I’m interested in people’s opinions on the new Arizona anti-immigration law. I have a hard time coming to a consensus in my own mind about the immigration issue and laws like the one Arizona passed.
My civil libertarian mind hates the police state and harassment of anyone—citizen or otherwise.
My rule-of-law mind hates that we mostly look the other way when our immigration laws are flouted—not just by the immigrants crossing the border, but by businesses who hire them and by local governments who provide them sanctuary from the law.
My utilitarian economist mind realizes how essential low-wage immigrant labor is to our economy. A sudden extraction of illegal immigrants (not that that is possible) would be disastrous, economically speaking.
My selfish elitist mind realizes that I am part of the socioeconomic class that benefits most from this immigrant labor, since I don’t face much wage competition from them (though American academics do face a lot of pressure from educated immigrants in both obtaining jobs and getting into graduate schools).
My partisan political mind understands the importance of the Latino vote in the future. Even a small-brained Republican like George W. realized this and tried to avoid alienating Hispanics. Of course even smaller-brained Republican Congressmen have succeeded in sticking a racist knife into the party’s future. Democrats (who, ironically, rely much more on electoral support from the unskilled laborers who are the principal losers from illegal immigration) just get to sit back and laugh as the Republicans do themselves in.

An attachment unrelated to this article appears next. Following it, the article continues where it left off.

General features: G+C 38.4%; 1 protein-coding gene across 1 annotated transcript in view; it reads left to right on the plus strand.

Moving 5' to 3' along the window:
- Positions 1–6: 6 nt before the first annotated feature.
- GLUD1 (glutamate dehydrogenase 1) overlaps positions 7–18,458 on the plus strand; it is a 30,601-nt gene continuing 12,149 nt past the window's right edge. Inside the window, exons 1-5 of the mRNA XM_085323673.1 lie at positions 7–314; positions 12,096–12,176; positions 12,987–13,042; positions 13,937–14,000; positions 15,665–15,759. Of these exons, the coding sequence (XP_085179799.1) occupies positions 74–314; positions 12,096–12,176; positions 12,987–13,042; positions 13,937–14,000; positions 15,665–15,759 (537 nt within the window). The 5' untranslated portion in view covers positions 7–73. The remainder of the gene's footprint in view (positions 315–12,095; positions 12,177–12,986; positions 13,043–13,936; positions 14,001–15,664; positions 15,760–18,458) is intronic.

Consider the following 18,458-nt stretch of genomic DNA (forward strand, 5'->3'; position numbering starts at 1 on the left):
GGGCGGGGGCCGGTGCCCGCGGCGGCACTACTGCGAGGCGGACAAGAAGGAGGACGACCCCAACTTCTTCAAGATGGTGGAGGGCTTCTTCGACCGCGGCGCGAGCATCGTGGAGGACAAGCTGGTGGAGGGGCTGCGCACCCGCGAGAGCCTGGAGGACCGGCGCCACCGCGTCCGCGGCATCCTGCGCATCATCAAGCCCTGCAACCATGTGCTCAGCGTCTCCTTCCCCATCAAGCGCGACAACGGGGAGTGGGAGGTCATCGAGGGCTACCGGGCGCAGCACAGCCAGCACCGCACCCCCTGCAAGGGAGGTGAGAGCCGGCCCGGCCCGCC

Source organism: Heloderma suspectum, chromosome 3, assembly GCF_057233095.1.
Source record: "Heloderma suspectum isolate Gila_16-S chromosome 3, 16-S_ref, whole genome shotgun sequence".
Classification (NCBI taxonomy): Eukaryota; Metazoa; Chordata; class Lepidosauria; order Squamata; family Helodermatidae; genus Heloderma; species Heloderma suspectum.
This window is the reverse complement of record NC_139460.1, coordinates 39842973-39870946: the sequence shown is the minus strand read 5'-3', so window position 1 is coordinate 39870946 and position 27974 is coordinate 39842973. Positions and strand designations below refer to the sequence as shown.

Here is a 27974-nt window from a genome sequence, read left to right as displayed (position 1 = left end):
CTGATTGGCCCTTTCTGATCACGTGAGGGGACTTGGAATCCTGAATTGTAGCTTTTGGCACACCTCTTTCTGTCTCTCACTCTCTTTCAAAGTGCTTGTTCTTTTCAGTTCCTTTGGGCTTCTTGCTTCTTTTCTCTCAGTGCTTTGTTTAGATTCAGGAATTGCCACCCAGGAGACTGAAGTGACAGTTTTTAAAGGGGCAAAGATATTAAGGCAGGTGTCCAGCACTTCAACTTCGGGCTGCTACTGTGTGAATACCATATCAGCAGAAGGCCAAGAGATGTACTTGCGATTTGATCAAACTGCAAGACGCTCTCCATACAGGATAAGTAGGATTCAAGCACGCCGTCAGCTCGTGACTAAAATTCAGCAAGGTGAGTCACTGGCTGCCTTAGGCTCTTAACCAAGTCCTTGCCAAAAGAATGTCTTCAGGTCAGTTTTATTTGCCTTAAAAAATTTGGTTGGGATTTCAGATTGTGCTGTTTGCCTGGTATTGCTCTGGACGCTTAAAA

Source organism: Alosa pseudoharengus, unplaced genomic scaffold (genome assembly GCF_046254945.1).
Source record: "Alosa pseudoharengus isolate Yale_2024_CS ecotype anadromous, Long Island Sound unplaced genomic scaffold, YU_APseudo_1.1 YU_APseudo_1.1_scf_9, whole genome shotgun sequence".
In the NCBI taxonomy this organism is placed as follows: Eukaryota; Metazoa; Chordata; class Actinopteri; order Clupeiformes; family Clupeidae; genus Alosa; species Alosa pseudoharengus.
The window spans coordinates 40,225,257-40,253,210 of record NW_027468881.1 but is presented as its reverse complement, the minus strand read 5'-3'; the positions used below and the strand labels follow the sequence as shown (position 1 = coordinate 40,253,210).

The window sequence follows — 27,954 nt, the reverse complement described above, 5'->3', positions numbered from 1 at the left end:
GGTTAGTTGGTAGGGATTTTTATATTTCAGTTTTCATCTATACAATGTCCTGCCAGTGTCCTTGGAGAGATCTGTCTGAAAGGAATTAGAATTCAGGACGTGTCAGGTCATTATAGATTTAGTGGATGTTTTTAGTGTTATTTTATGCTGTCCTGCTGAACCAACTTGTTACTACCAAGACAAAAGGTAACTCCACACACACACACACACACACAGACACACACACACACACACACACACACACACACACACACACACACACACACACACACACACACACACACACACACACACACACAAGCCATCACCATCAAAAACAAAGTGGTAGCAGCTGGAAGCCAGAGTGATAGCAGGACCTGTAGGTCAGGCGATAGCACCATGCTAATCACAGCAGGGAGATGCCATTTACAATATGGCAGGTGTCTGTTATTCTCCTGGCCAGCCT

My cosmopolitan egalitarian mind hates that ugly racism underlying the anti-immigration view and sees open immigration as lifting at least some people around the world out of poverty.
My Christian mind is cognizant that many of these illegal immigrants are surely among “the least of these” that Christ talked about when he said, “For I was an hungered and ye gave me meat: I was thirsty, and ye gave me drink: I was a stranger and ye took me in.” (Matt. 25:35) I generally don’t like to use religious arguments as policy justifications, since the things that determine private morality often cannot justify public policy, but I have to say these biblical verses definitely come to mind.
So what is a civil-liberatarian-rule-of-law-utilitarian-economist-selfish-elitest-Republican-cosmopolitan-egalitarian-Christian to do?